The initial inspiration for Totentanz came from the numerous bleak reports of overpopulation on the earth causing pollution, the number of endangered animals, etc. I started to think about the fact that I go about my day with little to no thought about what is happening, and started to imagine the effects of everything as time moves forward. This made me think about the Totentanz traditions from the medieval era and the depiction of the universalityof death. I then thought of other depictions of death: from Pieter Brueghel’s The Triumph of Death and Hans Holbein’s woodcuts to the various musical depictions. I then decided to write a piece that started out as playfully as possible only to slowly but violently destroy all the processes I had set up.
The first step in composing Totentanz was to harmonize the Dies irae chant. I took the first eight pitches of the chant and harmonized each pitch so that I ended up with eight different triads. I then wrote out an eight-note matrix based on the roots of each triad. Around the time I started to compose this piece, I had read about tesseracts, and noticed that the Schläfli symbols used to define various tesseracts were very similar to the asymmetric meters I like to use in my music. I was simultaneously fascinated by prime reciprocal magic squares, particularly the cyclic permutations of six digits that I saw for 1/7. I applied six of the Schläfli symbols to each of the numbers in the magic square to make a matrix for time signatures. Once this was done, I simply went through both the pitch and time signature matrixes by spiraling from one corner of the matrix to the center until I used either all the pitches or all the time signatures for each section.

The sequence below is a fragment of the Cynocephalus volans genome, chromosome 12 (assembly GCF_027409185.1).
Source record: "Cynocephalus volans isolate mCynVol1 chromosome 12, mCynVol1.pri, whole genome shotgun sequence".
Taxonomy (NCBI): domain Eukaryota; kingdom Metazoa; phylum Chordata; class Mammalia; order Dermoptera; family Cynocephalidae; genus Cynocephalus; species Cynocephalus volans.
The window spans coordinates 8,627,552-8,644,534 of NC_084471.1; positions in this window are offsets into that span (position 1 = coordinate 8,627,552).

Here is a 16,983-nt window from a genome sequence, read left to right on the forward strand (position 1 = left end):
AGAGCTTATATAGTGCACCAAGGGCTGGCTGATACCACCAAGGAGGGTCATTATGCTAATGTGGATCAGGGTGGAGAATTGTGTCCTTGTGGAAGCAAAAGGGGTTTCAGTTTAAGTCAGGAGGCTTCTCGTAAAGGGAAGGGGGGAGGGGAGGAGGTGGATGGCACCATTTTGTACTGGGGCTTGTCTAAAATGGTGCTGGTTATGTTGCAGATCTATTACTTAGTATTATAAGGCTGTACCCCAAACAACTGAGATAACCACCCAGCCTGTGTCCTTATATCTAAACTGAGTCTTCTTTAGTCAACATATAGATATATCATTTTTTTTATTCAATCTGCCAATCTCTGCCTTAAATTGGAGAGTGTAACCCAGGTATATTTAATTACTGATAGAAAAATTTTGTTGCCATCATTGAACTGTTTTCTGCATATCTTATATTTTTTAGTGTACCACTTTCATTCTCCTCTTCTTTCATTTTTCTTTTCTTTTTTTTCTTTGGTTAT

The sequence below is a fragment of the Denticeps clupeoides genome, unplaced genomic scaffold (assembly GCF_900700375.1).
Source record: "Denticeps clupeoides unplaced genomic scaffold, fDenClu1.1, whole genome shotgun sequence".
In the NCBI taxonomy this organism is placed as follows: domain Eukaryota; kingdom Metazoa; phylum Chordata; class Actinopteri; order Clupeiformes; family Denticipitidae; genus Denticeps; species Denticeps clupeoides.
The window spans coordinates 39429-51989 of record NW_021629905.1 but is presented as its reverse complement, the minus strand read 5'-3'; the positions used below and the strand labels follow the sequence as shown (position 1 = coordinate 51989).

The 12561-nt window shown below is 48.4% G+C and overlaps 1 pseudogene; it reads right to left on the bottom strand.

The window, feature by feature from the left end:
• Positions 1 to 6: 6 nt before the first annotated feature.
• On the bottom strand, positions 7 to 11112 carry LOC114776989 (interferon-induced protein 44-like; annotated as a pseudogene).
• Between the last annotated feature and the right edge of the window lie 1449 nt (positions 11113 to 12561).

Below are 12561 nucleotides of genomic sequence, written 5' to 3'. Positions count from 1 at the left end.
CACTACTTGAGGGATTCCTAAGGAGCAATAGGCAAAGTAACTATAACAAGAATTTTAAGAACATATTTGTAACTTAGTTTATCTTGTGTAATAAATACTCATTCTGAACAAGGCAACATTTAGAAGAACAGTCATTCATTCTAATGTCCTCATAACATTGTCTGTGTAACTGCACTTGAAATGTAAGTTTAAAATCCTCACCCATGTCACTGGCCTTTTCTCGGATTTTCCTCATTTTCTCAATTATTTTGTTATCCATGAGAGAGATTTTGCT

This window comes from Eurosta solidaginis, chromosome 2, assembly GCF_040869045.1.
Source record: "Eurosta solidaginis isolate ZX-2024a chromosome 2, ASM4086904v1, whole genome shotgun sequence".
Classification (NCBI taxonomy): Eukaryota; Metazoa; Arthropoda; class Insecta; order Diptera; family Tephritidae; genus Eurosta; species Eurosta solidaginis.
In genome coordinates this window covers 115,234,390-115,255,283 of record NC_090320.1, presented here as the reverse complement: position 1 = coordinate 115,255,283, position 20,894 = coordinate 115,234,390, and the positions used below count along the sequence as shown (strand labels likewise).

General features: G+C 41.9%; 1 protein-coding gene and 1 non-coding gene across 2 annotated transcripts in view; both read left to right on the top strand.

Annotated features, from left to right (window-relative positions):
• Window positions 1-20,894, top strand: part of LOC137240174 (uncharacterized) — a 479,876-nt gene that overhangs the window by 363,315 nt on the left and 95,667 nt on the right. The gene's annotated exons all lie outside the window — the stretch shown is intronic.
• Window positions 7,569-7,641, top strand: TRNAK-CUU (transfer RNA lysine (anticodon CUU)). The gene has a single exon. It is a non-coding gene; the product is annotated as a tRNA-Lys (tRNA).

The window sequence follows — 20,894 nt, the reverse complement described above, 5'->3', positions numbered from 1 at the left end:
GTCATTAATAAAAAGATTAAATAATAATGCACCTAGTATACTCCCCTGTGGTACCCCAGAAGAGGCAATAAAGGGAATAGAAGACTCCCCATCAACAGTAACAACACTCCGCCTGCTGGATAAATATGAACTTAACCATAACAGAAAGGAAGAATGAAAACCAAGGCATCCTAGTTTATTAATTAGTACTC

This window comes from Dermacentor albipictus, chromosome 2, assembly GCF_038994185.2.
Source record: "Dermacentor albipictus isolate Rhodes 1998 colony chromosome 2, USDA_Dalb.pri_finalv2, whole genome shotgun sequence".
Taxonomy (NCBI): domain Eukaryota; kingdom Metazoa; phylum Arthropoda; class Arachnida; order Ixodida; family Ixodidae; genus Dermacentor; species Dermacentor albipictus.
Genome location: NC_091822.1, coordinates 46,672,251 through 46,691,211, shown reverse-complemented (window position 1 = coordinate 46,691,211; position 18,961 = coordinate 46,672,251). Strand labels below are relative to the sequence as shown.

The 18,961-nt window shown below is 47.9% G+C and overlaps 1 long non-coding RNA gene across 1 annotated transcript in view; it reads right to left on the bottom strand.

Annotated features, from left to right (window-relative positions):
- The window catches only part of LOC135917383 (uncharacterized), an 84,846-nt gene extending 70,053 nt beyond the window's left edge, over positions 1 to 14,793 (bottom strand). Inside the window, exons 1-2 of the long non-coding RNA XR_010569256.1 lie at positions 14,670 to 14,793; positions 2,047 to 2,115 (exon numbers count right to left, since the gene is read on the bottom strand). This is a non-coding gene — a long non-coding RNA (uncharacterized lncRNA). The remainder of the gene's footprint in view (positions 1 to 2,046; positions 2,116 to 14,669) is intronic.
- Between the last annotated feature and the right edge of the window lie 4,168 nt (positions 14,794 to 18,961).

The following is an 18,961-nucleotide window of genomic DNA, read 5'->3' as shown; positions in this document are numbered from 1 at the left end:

As I approached the climax, however, I began to break apart the patterns I set up while gradually and subtly introducing the actual Dies irae chant. At the climax, both the rhythmic elements and the pitches become obsolete to the point of chaos. The piece ends bleakly as the music dies away in the distance.
Totentanz was commissioned and written for Molly Barth, Jeffrey Zeigler, and David Riley.This version, for violin, cello, and pinao was written for Trio Casals.
The piece lasts about 7 minutes.